Of Samurai and Dark Knights

Resulting from a guest lecture I gave a few months ago on 9/11 and representations of evil, I have been invited to introduce screenings of two films this week, which have been programmed as a ‘superhero double bill.’ The appearance of last year’s phenomenal The Dark Knight on the schedule will probably surprise no one. Combining it on a single bill with Kurosawa’s arthouse classic Rashomon, however, is to my mind a more ‘creative’ choice: I doubt I am the only one to be initially somewhat baffled by the thought that Rashomon is in any way related to the superhero movie genre.

But although Rashomon‘s reputation is mostly based on the way it constitutes narrative as subjective, with its contradictory accounts of a single event, what it seems to have in common with Nolan’s The Dark Knight is the way in which it offers competing ideas about the nature of reality. Speaking more broadly, the different people talking about the different eye-witness accounts bring into sharp relief the absence of a single, trustworthy perspective on the world, which is in many ways one of the foundations of the superhero genre as a whole.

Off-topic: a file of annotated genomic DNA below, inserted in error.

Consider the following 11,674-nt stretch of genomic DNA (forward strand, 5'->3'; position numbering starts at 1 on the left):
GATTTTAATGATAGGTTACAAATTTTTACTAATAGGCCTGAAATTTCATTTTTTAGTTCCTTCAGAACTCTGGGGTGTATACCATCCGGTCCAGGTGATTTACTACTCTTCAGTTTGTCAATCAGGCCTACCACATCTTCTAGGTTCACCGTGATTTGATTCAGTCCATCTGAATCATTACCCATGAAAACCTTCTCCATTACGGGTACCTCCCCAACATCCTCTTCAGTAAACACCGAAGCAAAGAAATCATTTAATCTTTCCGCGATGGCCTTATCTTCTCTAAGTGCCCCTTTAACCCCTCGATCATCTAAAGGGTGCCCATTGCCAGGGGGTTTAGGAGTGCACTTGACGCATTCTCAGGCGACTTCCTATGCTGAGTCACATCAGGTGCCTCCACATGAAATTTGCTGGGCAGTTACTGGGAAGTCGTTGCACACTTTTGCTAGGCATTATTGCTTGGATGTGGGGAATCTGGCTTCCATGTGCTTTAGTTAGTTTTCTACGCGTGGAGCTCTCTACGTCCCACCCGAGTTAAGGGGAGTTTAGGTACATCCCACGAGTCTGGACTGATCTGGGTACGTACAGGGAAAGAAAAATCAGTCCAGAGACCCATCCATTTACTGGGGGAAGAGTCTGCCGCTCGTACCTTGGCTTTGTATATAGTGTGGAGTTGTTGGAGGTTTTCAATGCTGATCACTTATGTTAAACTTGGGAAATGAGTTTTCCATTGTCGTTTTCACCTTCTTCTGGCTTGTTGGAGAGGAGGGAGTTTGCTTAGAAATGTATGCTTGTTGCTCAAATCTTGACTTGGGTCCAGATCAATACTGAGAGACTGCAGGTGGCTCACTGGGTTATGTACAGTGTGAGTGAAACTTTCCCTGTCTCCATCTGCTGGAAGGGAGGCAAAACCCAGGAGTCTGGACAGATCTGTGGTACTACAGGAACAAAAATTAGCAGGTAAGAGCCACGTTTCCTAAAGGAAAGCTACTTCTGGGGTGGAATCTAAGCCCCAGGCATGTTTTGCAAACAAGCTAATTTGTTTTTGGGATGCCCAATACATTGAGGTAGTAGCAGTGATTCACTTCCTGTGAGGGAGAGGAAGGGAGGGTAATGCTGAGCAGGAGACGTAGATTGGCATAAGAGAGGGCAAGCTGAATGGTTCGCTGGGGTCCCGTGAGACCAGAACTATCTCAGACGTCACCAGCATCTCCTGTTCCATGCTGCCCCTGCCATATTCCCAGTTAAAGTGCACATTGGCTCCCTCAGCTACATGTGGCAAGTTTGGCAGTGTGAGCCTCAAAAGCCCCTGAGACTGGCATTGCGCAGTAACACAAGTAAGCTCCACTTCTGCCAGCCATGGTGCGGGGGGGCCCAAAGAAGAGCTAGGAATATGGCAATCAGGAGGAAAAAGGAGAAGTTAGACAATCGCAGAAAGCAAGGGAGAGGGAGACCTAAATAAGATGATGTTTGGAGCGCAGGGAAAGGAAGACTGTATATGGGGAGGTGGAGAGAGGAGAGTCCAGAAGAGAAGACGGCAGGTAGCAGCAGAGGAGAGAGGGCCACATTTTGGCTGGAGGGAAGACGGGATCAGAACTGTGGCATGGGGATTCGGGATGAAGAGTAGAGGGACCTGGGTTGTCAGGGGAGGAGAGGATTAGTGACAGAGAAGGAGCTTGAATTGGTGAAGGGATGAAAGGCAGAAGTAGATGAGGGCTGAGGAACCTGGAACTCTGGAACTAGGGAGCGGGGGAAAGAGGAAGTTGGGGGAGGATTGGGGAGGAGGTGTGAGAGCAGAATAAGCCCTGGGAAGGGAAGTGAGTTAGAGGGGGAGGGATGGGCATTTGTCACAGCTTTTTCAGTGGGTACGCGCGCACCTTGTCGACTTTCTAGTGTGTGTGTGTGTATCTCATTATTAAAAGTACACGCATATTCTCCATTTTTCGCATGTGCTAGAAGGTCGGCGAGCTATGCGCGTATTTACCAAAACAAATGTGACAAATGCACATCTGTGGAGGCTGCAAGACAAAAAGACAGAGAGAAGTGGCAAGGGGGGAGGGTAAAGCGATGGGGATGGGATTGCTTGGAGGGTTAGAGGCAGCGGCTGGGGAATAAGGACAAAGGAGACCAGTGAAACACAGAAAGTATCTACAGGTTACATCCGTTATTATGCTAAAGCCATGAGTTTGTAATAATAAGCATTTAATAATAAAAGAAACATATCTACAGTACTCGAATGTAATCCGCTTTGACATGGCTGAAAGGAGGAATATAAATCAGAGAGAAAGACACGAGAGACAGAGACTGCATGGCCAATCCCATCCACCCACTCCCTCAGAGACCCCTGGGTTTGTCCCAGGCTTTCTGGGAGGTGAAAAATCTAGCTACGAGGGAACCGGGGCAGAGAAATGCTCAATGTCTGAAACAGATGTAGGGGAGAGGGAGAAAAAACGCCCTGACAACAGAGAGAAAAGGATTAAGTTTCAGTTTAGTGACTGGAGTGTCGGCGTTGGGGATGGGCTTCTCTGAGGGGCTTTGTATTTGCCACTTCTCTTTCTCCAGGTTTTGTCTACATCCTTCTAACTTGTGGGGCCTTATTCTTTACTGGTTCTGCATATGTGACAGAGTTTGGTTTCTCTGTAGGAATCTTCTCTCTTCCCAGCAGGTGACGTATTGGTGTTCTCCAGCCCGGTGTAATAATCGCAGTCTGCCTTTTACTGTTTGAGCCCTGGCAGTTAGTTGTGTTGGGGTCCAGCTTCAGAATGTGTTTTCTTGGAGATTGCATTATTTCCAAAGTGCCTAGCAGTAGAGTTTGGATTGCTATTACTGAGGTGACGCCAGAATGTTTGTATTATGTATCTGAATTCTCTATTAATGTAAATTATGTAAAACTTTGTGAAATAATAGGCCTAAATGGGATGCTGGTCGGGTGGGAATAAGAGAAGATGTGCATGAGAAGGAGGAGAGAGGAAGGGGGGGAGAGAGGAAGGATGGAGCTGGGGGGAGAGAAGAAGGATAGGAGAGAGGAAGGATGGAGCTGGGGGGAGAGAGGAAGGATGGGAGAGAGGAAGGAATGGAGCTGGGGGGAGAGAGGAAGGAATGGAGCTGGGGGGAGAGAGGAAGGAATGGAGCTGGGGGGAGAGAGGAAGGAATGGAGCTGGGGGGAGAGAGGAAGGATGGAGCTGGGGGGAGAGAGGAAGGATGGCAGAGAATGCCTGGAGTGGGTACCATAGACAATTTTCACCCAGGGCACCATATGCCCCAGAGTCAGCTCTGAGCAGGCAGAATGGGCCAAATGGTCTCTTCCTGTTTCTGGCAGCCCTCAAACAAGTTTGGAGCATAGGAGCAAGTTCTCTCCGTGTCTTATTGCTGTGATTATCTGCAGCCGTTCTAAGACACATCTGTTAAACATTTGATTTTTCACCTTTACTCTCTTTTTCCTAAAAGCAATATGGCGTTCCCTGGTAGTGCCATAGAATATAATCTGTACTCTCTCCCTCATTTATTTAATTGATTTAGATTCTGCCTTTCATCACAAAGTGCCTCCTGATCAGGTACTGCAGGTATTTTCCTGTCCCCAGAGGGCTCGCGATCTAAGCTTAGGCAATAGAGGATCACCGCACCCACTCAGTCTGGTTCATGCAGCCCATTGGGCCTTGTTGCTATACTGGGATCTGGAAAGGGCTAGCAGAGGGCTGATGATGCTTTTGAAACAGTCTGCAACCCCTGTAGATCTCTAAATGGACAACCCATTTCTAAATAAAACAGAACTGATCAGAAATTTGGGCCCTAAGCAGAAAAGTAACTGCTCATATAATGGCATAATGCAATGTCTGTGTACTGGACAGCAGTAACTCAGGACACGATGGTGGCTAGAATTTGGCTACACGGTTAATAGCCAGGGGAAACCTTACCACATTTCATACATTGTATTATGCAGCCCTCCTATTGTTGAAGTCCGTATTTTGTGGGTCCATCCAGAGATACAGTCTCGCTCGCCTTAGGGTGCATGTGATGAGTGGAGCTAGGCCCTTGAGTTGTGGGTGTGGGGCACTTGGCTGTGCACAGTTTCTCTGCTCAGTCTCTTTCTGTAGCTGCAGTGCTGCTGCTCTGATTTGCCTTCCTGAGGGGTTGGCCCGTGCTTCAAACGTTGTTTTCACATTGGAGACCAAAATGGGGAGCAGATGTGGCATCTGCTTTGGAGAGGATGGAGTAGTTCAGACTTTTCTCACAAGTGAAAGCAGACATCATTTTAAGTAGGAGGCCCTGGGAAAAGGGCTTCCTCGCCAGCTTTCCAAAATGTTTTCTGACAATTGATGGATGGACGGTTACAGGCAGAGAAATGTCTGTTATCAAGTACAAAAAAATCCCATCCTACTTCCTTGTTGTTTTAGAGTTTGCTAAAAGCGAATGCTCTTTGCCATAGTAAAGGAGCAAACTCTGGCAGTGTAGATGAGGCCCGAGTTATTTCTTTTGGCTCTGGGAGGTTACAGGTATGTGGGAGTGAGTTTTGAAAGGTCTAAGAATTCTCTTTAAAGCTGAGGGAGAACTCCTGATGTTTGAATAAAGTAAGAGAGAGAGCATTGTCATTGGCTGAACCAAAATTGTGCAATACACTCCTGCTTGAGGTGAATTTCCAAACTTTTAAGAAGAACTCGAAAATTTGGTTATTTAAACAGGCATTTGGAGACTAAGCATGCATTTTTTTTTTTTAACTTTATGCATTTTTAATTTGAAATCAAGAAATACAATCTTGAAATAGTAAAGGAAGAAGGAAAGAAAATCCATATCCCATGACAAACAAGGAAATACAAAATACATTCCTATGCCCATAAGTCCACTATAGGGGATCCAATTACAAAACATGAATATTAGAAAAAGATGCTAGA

Both films also, each in its own way, break with the moral and aesthetic conventions of the genre from which they have emerged. Where Rashomon offers a deconstruction of traditional Japanese samurai stories, The Dark Knight is far more interested in the slippery slope one encounters when confronted with chaos and nihilism. So whatever the original reasons for programming these two films together on a single bill, I guess there is some basis for a somewhat cohesive introduction…

Superhero double bill @ Crea Amsterdam

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